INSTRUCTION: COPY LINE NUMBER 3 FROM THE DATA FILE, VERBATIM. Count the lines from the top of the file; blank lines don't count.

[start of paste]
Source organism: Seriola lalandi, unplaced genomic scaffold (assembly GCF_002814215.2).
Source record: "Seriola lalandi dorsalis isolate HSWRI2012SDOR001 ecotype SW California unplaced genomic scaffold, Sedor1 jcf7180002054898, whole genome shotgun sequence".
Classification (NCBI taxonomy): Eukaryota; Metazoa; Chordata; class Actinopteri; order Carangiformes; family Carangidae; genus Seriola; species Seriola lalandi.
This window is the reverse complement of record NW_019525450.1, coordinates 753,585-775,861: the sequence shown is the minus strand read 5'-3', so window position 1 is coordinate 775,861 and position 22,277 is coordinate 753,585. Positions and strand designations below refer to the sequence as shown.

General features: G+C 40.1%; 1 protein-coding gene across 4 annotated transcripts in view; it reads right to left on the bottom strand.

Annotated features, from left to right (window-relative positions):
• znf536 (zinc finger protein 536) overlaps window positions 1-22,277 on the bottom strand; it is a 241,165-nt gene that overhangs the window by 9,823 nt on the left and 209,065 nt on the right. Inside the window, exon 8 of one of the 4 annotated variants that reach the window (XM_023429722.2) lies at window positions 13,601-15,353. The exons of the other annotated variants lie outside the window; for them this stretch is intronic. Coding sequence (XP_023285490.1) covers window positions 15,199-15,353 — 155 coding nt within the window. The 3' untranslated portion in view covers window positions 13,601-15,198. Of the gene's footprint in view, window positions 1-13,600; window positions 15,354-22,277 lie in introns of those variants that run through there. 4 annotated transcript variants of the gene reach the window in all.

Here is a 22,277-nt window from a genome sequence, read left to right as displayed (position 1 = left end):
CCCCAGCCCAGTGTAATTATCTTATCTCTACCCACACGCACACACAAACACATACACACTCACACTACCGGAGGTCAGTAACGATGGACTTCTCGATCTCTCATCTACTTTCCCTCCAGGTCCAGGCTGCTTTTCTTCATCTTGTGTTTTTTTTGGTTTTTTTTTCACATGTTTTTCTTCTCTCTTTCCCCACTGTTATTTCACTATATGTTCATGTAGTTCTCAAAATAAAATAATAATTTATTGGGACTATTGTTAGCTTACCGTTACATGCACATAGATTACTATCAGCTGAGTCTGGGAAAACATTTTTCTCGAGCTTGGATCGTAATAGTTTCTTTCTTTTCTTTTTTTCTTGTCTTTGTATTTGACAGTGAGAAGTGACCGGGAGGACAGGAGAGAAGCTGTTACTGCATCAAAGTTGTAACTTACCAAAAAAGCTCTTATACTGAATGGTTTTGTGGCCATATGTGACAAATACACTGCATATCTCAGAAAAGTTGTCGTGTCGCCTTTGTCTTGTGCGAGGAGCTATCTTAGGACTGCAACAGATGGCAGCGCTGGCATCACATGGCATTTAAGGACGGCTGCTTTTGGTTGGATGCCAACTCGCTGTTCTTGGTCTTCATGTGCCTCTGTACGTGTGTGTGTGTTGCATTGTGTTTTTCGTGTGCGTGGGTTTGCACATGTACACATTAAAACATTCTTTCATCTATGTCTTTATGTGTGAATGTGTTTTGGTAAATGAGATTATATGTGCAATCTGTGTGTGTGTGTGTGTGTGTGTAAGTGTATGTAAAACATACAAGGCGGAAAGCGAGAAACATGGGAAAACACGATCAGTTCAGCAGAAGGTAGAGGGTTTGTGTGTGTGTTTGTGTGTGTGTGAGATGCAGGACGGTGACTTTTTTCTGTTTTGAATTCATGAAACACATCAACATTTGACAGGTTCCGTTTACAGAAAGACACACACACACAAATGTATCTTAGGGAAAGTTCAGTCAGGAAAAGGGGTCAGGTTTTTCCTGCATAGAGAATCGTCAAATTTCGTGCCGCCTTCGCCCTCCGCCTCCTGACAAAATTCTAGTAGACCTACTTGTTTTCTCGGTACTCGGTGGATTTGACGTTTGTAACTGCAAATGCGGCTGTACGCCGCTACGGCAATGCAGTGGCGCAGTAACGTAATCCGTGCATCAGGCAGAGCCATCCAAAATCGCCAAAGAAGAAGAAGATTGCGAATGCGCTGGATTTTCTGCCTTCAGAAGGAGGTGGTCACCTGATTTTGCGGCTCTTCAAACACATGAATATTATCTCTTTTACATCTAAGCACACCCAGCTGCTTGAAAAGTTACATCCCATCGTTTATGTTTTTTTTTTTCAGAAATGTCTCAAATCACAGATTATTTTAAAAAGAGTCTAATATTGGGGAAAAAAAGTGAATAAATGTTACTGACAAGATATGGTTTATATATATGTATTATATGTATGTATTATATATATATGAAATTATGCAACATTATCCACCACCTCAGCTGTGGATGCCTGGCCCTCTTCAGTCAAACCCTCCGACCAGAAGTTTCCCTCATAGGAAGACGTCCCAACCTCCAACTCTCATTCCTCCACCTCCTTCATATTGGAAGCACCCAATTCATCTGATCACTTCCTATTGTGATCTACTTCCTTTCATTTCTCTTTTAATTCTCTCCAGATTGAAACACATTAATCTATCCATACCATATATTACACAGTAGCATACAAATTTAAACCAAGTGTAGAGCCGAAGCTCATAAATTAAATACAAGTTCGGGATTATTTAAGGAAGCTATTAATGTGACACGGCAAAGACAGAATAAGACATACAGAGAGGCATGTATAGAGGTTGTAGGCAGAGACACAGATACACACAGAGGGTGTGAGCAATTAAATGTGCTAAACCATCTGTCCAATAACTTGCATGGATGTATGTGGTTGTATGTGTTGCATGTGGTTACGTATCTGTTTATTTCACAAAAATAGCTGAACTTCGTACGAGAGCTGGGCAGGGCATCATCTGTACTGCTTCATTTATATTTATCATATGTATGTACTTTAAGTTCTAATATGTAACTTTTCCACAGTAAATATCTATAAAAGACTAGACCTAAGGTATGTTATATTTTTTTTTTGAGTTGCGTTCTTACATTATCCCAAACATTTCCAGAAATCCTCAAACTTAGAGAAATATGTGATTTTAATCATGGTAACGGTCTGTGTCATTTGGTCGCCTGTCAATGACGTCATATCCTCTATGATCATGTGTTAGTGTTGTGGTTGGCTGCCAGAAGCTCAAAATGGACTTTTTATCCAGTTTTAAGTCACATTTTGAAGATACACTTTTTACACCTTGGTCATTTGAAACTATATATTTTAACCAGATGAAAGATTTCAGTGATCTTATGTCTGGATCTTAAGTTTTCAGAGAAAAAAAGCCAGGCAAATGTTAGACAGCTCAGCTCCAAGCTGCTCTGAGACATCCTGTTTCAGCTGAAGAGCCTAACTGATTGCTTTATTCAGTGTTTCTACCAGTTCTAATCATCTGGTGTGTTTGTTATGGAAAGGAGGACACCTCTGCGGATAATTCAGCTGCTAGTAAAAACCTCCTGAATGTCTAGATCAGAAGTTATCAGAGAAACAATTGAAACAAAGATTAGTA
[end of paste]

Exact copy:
Classification (NCBI taxonomy): Eukaryota; Metazoa; Chordata; class Actinopteri; order Carangiformes; family Carangidae; genus Seriola; species Seriola lalandi.